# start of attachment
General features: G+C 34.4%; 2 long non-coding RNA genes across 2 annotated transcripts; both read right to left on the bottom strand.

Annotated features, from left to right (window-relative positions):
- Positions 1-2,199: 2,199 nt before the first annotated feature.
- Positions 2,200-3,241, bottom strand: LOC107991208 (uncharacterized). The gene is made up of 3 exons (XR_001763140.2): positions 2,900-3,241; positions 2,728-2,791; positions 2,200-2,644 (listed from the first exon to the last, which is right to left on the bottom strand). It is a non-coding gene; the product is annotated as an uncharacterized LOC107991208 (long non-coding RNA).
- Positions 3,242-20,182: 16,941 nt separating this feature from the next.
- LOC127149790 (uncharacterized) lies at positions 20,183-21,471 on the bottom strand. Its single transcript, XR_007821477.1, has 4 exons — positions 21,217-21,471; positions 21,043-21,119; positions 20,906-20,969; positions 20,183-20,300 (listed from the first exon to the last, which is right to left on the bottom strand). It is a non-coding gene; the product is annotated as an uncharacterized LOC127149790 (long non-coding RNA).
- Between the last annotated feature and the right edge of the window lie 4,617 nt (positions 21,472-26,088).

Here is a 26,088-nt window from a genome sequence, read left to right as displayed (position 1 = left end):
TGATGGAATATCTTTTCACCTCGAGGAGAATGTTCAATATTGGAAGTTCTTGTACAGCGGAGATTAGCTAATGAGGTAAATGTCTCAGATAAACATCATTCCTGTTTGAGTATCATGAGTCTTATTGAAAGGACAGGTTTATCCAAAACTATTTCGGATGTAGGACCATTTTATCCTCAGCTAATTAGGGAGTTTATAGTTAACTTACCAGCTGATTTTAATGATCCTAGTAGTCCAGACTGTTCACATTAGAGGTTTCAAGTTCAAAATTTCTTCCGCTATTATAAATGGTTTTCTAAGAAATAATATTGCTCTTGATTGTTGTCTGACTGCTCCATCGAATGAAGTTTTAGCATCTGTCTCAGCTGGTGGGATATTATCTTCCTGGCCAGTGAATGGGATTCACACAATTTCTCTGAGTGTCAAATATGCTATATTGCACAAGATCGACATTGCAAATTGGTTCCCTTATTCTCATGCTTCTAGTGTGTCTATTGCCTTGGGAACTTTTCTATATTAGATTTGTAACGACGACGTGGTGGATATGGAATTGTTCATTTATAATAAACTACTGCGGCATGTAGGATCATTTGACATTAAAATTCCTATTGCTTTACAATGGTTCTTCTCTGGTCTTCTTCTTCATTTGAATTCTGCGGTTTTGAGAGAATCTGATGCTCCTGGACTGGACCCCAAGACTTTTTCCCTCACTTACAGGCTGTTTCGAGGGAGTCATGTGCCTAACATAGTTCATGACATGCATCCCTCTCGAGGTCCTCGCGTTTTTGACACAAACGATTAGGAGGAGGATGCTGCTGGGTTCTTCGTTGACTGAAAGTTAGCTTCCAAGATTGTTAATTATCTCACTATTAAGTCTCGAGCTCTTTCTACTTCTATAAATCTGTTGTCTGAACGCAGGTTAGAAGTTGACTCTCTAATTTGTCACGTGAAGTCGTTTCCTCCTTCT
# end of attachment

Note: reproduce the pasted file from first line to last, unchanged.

General features: G+C 34.4%; 2 long non-coding RNA genes across 2 annotated transcripts; both read right to left on the bottom strand.

Annotated features, from left to right (window-relative positions):
- Positions 1-2,199: 2,199 nt before the first annotated feature.
- Positions 2,200-3,241, bottom strand: LOC107991208 (uncharacterized). The gene is made up of 3 exons (XR_001763140.2): positions 2,900-3,241; positions 2,728-2,791; positions 2,200-2,644 (listed from the first exon to the last, which is right to left on the bottom strand). It is a non-coding gene; the product is annotated as an uncharacterized LOC107991208 (long non-coding RNA).
- Positions 3,242-20,182: 16,941 nt separating this feature from the next.
- LOC127149790 (uncharacterized) lies at positions 20,183-21,471 on the bottom strand. Its single transcript, XR_007821477.1, has 4 exons — positions 21,217-21,471; positions 21,043-21,119; positions 20,906-20,969; positions 20,183-20,300 (listed from the first exon to the last, which is right to left on the bottom strand). It is a non-coding gene; the product is annotated as an uncharacterized LOC127149790 (long non-coding RNA).
- Between the last annotated feature and the right edge of the window lie 4,617 nt (positions 21,472-26,088).

Here is a 26,088-nt window from a genome sequence, read left to right as displayed (position 1 = left end):
TGATGGAATATCTTTTCACCTCGAGGAGAATGTTCAATATTGGAAGTTCTTGTACAGCGGAGATTAGCTAATGAGGTAAATGTCTCAGATAAACATCATTCCTGTTTGAGTATCATGAGTCTTATTGAAAGGACAGGTTTATCCAAAACTATTTCGGATGTAGGACCATTTTATCCTCAGCTAATTAGGGAGTTTATAGTTAACTTACCAGCTGATTTTAATGATCCTAGTAGTCCAGACTGTTCACATTAGAGGTTTCAAGTTCAAAATTTCTTCCGCTATTATAAATGGTTTTCTAAGAAATAATATTGCTCTTGATTGTTGTCTGACTGCTCCATCGAATGAAGTTTTAGCATCTGTCTCAGCTGGTGGGATATTATCTTCCTGGCCAGTGAATGGGATTCACACAATTTCTCTGAGTGTCAAATATGCTATATTGCACAAGATCGACATTGCAAATTGGTTCCCTTATTCTCATGCTTCTAGTGTGTCTATTGCCTTGGGAACTTTTCTATATTAGATTTGTAACGACGACGTGGTGGATATGGAATTGTTCATTTATAATAAACTACTGCGGCATGTAGGATCATTTGACATTAAAATTCCTATTGCTTTACAATGGTTCTTCTCTGGTCTTCTTCTTCATTTGAATTCTGCGGTTTTGAGAGAATCTGATGCTCCTGGACTGGACCCCAAGACTTTTTCCCTCACTTACAGGCTGTTTCGAGGGAGTCATGTGCCTAACATAGTTCATGACATGCATCCCTCTCGAGGTCCTCGCGTTTTTGACACAAACGATTAGGAGGAGGATGCTGCTGGGTTCTTCGTTGACTGAAAGTTAGCTTCCAAGATTGTTAATTATCTCACTATTAAGTCTCGAGCTCTTTCTACTTCTATAAATCTGTTGTCTGAACGCAGGTTAGAAGTTGACTCTCTAATTTGTCACGTGAAGTCGTTTCCTCCTTCT